B.C. Ombudsperson Jay Chalke. (Submitted)

Watchdog praises changes made so far after B.C.’s health worker misfirings scandal

Ombusperson Jay Chalke gives an update on the recommendations he made following the 2012 misfirings

The B.C. government has implemented most of a watchdog’s recommendations stemming from the misfiring of seven health ministry employees in 2012, a report released Tuesday said.

Last year, the Liberal government apologized for the “flawed investigation and rushed decision” that lead to the firings of seven health ministry researchers who were assessing drugs for eligibility under the province’s Pharmacare program.

The health ministry initially said a confidential database of B.C. patients who had taken various drugs had been misused, and some of the researchers appeared to have conflicts of interest.

READ MORE: Cash, apologies coming for fired health researchers

READ MORE: B.C. set to close ‘gaps’ in ministry research six years after health researcher firings

A 2017 report released by Ombudsperson Jay Chalke made 41 recommendations that broadly covered public and individual apologies, ex-gratia payments returning personal possession and better protection for whistleblowers.

On Tuesday, Chalke said 37 of those recommendations have been brought in, including a $500,000 University of Victoria scholarship set up for health worker Roderick MacIsaac, who committed suicide after being fired.

“The effort and collaboration required to make these important improvements in the public service has been very significant and I am heartened by the progress to date,” said Chalke. “Taken together, these steps help mitigate the risk that the series of events in 2012 could reoccur.”

The four outstanding recommendations are assessing the financial impact on employees who were disciplined but not fired; finalizing payments to contractors; implementing recommendations related to the settlement terms of reopened grievances of the fired bargaining unit employees; and continuing to create a more positive workplace culture at the Ministry of Health.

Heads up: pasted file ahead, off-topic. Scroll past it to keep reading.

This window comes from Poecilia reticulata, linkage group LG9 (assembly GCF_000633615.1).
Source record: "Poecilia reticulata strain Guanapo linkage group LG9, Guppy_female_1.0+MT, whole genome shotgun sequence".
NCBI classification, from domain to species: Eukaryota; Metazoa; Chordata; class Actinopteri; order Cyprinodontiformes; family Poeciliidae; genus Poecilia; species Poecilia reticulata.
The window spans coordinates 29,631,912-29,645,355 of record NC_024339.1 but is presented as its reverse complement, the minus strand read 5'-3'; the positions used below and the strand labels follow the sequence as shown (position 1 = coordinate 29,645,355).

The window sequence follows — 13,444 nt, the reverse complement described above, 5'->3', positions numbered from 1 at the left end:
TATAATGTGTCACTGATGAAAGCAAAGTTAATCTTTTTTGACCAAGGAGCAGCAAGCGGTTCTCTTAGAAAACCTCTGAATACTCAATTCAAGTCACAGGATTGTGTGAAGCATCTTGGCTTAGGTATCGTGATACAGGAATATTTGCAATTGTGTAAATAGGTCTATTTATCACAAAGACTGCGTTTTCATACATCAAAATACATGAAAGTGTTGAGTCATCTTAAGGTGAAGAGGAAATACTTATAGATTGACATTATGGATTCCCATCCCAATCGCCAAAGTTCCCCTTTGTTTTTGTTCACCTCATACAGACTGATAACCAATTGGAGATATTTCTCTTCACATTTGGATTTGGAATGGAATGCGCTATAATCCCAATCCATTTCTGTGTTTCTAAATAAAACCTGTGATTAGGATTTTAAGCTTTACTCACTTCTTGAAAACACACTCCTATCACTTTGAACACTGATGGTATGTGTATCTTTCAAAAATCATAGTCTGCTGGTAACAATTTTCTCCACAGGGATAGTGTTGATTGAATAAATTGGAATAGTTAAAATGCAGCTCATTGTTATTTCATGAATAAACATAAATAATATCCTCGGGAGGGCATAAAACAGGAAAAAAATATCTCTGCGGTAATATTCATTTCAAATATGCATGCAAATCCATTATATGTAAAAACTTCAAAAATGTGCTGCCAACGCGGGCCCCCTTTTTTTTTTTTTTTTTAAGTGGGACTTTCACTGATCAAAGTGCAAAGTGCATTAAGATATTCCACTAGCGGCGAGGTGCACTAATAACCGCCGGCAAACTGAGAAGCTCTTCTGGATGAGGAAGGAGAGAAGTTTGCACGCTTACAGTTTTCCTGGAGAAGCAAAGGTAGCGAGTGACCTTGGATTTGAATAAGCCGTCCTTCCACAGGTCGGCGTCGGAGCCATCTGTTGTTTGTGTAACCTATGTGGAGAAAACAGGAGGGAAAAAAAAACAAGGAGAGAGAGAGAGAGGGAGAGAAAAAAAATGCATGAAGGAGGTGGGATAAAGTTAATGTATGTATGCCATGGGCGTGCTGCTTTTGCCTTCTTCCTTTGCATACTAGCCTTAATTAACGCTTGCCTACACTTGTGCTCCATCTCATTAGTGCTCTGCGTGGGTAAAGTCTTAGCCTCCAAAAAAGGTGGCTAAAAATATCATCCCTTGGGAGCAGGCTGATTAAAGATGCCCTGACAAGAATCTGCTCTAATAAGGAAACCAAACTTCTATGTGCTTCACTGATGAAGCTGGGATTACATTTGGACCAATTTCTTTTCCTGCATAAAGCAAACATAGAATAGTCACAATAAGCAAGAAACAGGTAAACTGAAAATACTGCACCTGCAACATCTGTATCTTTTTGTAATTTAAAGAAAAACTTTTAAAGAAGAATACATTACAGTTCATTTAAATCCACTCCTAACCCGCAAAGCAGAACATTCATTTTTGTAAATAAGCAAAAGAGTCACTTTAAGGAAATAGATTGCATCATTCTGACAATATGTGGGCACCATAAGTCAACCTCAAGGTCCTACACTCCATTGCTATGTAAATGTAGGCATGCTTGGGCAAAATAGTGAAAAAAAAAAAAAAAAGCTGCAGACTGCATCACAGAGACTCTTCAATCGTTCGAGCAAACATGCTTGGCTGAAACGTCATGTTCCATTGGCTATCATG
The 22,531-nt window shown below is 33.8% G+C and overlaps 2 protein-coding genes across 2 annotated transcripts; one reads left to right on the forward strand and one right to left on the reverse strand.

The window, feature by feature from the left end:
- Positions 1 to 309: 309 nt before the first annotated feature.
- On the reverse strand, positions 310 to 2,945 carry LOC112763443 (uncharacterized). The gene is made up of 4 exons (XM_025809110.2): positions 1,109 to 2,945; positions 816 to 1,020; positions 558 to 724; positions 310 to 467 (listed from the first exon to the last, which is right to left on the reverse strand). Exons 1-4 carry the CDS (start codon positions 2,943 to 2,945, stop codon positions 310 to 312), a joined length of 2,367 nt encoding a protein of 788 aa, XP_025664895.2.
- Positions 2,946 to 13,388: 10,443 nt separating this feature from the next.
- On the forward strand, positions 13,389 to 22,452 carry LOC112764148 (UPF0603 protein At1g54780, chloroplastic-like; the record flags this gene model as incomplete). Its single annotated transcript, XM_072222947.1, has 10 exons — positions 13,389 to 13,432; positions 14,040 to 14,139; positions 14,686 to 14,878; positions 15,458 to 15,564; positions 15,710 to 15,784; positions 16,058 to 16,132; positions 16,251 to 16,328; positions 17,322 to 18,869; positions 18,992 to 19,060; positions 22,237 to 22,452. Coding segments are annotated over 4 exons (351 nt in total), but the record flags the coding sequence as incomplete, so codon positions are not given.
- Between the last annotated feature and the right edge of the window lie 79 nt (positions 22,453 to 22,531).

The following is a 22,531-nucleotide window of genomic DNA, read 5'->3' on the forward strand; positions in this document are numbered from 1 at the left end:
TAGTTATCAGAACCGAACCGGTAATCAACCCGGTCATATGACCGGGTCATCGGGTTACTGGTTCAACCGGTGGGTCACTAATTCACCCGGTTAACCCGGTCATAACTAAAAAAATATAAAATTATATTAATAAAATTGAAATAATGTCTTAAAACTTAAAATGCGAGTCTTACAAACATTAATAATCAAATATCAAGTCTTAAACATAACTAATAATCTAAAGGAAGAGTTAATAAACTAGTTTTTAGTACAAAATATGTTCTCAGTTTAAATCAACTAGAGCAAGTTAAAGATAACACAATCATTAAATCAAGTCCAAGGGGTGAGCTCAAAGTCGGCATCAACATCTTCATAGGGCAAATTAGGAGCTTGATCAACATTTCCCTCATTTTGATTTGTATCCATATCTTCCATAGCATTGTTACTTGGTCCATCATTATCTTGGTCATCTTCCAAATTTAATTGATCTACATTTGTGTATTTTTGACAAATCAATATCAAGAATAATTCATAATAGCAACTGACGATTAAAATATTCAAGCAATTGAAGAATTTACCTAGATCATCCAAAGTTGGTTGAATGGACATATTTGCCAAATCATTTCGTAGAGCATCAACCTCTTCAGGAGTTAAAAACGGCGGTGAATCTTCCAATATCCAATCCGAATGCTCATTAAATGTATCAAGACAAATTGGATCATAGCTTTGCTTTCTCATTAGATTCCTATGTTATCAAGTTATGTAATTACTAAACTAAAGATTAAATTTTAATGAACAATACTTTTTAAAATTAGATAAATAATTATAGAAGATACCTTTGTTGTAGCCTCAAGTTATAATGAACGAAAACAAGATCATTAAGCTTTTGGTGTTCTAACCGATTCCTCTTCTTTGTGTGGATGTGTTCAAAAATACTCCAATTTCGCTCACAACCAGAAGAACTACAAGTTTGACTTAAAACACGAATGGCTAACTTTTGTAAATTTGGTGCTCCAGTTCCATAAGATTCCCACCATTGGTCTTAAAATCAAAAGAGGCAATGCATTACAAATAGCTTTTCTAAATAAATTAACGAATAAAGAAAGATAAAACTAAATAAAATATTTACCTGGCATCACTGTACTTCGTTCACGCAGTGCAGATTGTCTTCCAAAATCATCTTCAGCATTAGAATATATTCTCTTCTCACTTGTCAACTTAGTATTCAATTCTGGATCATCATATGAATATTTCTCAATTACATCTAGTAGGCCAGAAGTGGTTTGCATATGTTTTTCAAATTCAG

@katslepian

katya.slepian@bpdigital.ca

Like us on Facebook and follow us on Twitter.

Just Posted

Terrace Search and Rescue headquarters gets $100K boost from Prince Rupert Port Authority

Investment to help grow regional response capacity in Northwest B.C.

Northern Sea Wolf Wednesday sailing delayed

Adverse weather will lead to a late night arrival for passengers

Molly Wickham endorses Skeena-Bulkley Valley Green candidate Mike Sawyer

In July, Wickham filed a lawsuit against CGL over the destruction of the Gidimt’en checkpoint camp

B.C.’s rural paramedic program expands, with home support

Advanced care ambulance staff added for six communities

BC Ferries sees steady traffic of post-Thanksgiving weekend travellers

Ferries filling up fast, sailing waits at some terminals

‘Save the kids!’ Dorian survivor tells the harrowing story of his Canadian wife’s death

Family held a funeral and placed Alishia Liolli’s remains in a niche at a cemetery in Windsor, Ont.

Okanagan woman, 91, votes at advance polls despite broken hip, shoulder and wrist

Angela Maynard has voted in almost every election during her lifetime

Heiltsuk Nation open first Big House in 120 years in northern B.C.

Opening means the community now has an appropriate space for spiritual and ceremonial events

Singh says NDP would form coalition with the Liberals to stop Tories

Singh was in a Liberal-held riding Sunday afternoon in Surrey where he was pressed about his post-election intentions

‘My heart goes out to the mother’: B.C. dad reacts to stabbing death of Ontario boy

Carson Crimeni, who was also 14, was bullied relentlessly, his dad says

BC Ferries filling up fast with post-Thanksgiving weekend travellers

Monday anticipated to be busiest day of the weekend

The one with the ‘Friends’ photoshoot: Kelowna group recreates TV show intro

A friend’s departure prompted them to create something that really says, “I’ll be there for you”

Most Read